The Miracle Project – Anna & William

My name is Anna and I am lucky enough to call myself a mum of two beautiful boys William, 3 and Mitchell, 1. I am your typical Melbourne mother with a strong love of coffee, wine, a brunch date and a sopt of shopping at my favourite hangout – Chadstone Shopping Centre. Our boys love trains, trucks, swimming, music and playing outside. William was diagnosed with Epilepsy at 18 months old and is my inspiration behind starting the online Instagram and Facebook community “More Than Epilepsy”.

I am hoping that by sharing our journey we can provide a positive space for support of others whose life has been touched by Epilepsy and a place of education for our broader community to break down the stigma that is still associated with Epilepsy.

 

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Welcome Anna & William

 

Natalie: How did your journey begin with William? What was going on through your mind and heart during this time?

Anna: In November 2013 I finally got to hold my much longed for baby in my arms. William was perfect and for the first 15 months of his life, we had a healthy baby who was meeting all of his developmental milestones. I then returned to work, William began child care and our world as we knew it began to slowly crumble away. William became increasingly irritable and started to lose interest in things that he had previously loved such as reading books. His balance got increasingly worse and he started to fall over more and more.

My mother’s instinct was telling me something was wrong but I let multiple medical professionals convince me all was “normal” and William was just settling into his new life at child care. I so desperately wanted to believe everything was normal and I allowed these doctors to convince me that I was just an overprotective first-time mum. An inability to get help for my increasingly irritable baby was one of the worst parts of our journey.

Over this 3 month period, I would wake up with a headache and go to bed with a headache every single day through the constant stress and anxiety of not being able to help my child. Every night as I struggled to get William to sleep I would promise him tomorrow would be a better day and I was going to fix whatever was going wrong. Eventually, my mother’s instinct took over and I took William to Emergency at the Monash Children’s Hospital. It was one of the best decisions I have ever made. Once we got there the wonderful staff finally started to listen to my concerns and we got the help William so desperately needed.

 

Natalie: What is the name of the condition(s) that William has? Can you share with us a little more about it? How does it impact him? And you all?

Anna: William has Epilepsy. His full medical diagnosis is quite the mouthful, Epileptic Encephalopathy – Infantile Epileptic Spasms and Global Developmental Delay. When William was initially diagnosed he was experiencing up to 13 seizures every single day. He was unable to be left alone for even a second for fear of injury if a seizure happened when he was on his own.  There are no words to convey the fear and anxiety that I felt as Williams mum during this time but there was no time to dwell on that as William needed everything I had to give so we just kept going. It took us about 12 months of trialling lots of different medication combinations, a high dose of steroids, the ketogenic diet and vitamins before we found the right mix of medication to stop the seizures.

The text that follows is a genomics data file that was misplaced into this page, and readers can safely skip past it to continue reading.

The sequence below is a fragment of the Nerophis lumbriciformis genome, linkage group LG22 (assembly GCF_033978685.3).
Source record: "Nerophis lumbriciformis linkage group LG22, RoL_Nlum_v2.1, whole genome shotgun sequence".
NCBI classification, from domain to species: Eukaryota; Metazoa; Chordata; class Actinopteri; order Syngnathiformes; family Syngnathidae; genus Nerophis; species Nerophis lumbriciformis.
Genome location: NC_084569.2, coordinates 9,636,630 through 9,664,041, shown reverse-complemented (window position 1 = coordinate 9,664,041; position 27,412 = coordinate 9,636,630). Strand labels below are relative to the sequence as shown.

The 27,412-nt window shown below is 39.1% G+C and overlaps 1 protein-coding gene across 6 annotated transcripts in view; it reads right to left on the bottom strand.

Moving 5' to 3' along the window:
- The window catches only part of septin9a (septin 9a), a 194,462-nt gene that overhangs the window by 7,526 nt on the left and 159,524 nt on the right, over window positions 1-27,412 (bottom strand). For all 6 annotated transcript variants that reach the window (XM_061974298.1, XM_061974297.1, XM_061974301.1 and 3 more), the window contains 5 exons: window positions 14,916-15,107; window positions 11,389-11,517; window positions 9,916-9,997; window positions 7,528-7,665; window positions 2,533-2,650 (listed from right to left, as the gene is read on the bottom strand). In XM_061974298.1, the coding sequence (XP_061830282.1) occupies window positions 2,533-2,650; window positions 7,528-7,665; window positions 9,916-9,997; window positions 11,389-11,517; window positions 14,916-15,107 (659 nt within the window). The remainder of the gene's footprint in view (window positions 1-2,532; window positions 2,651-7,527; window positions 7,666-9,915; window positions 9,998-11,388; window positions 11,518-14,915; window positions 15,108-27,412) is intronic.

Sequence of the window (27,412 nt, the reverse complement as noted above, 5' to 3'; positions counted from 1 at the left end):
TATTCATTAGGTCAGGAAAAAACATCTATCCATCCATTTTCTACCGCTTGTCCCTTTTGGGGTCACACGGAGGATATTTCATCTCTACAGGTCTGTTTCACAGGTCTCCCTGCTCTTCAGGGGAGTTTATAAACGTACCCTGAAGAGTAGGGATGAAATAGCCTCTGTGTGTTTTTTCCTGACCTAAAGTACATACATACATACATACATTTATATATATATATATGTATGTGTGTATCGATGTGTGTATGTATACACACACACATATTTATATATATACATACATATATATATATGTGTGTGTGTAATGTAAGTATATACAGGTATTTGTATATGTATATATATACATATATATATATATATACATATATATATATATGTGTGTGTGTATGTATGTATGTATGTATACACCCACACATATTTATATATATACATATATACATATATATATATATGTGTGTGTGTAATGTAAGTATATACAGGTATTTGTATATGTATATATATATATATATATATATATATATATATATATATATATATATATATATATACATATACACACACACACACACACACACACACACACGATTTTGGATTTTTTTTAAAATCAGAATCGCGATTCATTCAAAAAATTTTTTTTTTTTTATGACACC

We are now one of the lucky ones and have been seizure free for 18 months but we still battle Epilepsy on a daily basis. Epilepsy has affected all aspects of William’s development, his behaviour and his sleep – pretty much every aspect of his life. But now that we have stopped the seizures William is able to wake up every day and learn new things and that is the right kind of progress that we have been dreaming of!

One of my least favourite parts of our journey and one I still struggle with is the labels. I hate the labels that try to force William into a box before they even know who he is. There seems to be so much negativity associated with these labels and negativity is not something I want associating with our life. When I look at William I don’t see the labels. I see a sweet, caring, funny boy who loves to watch trains, play outside, drink cinos and sing songs. I want people to see the same William I see and not just the labels that have been forced upon him.

 

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Natalie: What are some words to describe William? What do you love about William?

Anna:  There are so many things that I love about William. I am your typical proud mother and could talk about my son all day! William’s Great Grandmother affectionately nicknamed our son Sweet William and the name couldn’t be more fitting. He is a sweet, sensitive and affectionate soul who loves a cuddle. William gives life 150% and can be very determined if he sets his mind to something.

 

“Nothing makes me happier than seeing my son smile and listening to his infectious laughter”

 

 

Natalie: What are your worries and wishes for William?

Anna: Unfortunately for me I am from a family of worries. Since becoming a mother and with the added pressures of William’s diagnosis I have clearly inherited this gene. My biggest worry for William is how he will find his place in society and find his tribe as he gets older. I worry if society and his peers will be able to appreciate all the wonderful things I see in William. I worry how I will be able to let him go about his life as independently as possible without me there to keep him safe and make sure he is understood.